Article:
Thursday, 25 May 2017

Causes of Terrorism



I had to laugh at this post on Twitter by Godfrey Elwick which pokes fun at what some people believe are the underlying causes of Islamist terrorism.

In effect, every lame excuse under the sun except a pernicious ideology that encourages a particular and fanatical branch of Islam to see everyone else, including fellow Muslims, as their sworn enemy.



No Excuses

Image result for corbyn and livingstone

Here's what Ken Livingstone, one of Jeremy Corbyn's key allies, had to say about the murderous terrorist attack on London in 2007.

I imagine the Labour leadership will be trying desperately to keep Ken Livingstone from giving any interviews in the wake of the latest Manchester atrocity.

But I do find it quite breathtaking that Team Corbyn is willing lay the blame for these terrible events at the door of anyone other than murderous Islamist terrorists who need no excuse for targeting civilians and taking perfectly innocent lives.  

    
  

London Labour (04/01/16)



Recent events suggest that the Labour Party is hurtling back to the 1980s when a small band of activists from London Labour Briefing (LLB) threatened to rule the political roost. 

The LLB drew its political inspiration from a highly organised group of activists, largely Trotskyites and their fellow travellers, who were vocal and visible at times, but for the most part were restricted to the fringes of the Labour Party.

The new Labour leader Jeremy Corbyn along with key allies like Ken Livingstone, John McDonnell and Diane Abbott could be counted amongst the LLB's numbers over the years.

Fast forward to 2015 and the extent to which the People's Party has lost its way can be measured in the comments of Diane Abbott, Labour's shadow international development secretary, and Ken Livingstone a recently appointed Labour defence spokesperson.

Diane Abbott believes that "on balance Mao did more good than harm" while Ken Livingstone told a BBC Question Time audience that Tony Blair was to blame for the murderous 7/7 bombings in London. 




Ken Livingstone: Tony Blair to blame for 7/7 bombing

BBC - UK Politics




Former London Mayor Ken Livingstone has been criticised for suggesting Tony Blair was to blame for the deaths of 52 people in the 7 July London bombings. 

Mr Livingstone said on Question Time the then-prime minister ignored a security service warning that invading Iraq would make the UK a terror target.

Labour MP Mike Gapes called the comment "despicable", while Labour backbencher Ian Austindubbed it a "disgrace".

Four suicide bombers targeted London's Underground and a bus on 7 July 2005.

Mr Livingstone said: "When Tony Blair was told by the security services, 'If you go into Iraq, we will be a target for terrorism', and he ignored that advice, and it killed 52 Londoners."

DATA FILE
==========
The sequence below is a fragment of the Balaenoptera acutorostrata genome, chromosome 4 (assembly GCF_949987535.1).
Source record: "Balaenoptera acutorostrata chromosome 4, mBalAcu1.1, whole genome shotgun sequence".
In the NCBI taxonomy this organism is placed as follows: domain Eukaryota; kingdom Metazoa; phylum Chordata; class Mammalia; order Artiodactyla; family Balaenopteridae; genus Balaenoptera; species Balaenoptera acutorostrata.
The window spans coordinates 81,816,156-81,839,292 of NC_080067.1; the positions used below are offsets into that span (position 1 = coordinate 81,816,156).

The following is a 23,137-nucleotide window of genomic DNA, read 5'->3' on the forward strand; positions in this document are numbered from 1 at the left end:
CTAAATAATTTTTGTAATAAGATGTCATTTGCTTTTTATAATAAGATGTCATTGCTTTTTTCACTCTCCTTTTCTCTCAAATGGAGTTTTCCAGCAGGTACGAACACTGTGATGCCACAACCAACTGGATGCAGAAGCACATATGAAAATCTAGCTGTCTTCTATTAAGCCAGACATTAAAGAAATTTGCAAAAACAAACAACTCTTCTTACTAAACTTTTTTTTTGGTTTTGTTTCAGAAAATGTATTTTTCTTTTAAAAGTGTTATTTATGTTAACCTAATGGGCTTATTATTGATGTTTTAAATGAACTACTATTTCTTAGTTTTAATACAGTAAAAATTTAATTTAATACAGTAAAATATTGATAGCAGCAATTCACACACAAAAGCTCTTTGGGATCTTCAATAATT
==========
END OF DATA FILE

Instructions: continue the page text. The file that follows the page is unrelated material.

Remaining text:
He added: "If we had not invaded Iraq those four men would not have gone out and killed 52 Londoners. We know that."

Comedian and former Labour political advisor Matt Forde challenged Mr Livingstone on his comments, saying: "This idea that you can absolve the people that killed those innocent Londoners by blaming Tony Blair is shameful.

"Blame it on the people who carried out the atrocity."

'Gave their lives'

Mr Livingstone, who was mayor at the time of the 2005 attacks, responded: "Go and look what they put on their website. They did those killings because of our invasion of Iraq.

"They gave their lives, they said what they believed, they took Londoners' lives in protest against our invasion of Iraq.

"And we were lied to by Tony Blair about Iraq, there were no weapons of mass destruction."

Conservative Cabinet Office minister Matt Hancock, who was also on the panel, said Mr Livingstone was letting IS and other violent militant groups "off the hook" and "we should not be giving them excuses".

A number of Labour MPs criticised the comments, John Woodcock tweeting that "no-one has the mandate to side with suicide bombers". 


Image copyright - AFP GettyImage caption - The 7 July attacks on a bus and three London underground trains killed 52 people and injured hundreds more

And Mr Gapes said Mr Livingstone had "sunk to a new low", claiming his comments amounted to saying "terrorism is never the fault of perpetrators".

A Downing Street spokesman said it was up to Mr Livingstone to justify his comments, stating that "it almost goes without saying that the prime minister does not agree with them".

Mr Livingstone, who is a member of Labour's ruling National Executive Committee, caused controversy recently when he suggested a Labour MP who had criticised his appointment as co-convenor of the party's defence review needed "psychiatric help".

He subsequently apologised for the comments but only after being told to do so by leader Jeremy Corbyn.

The UK joined the US-led invasion of Iraq in March 2003, despite failing to secure a second UN resolution justifying the use of force.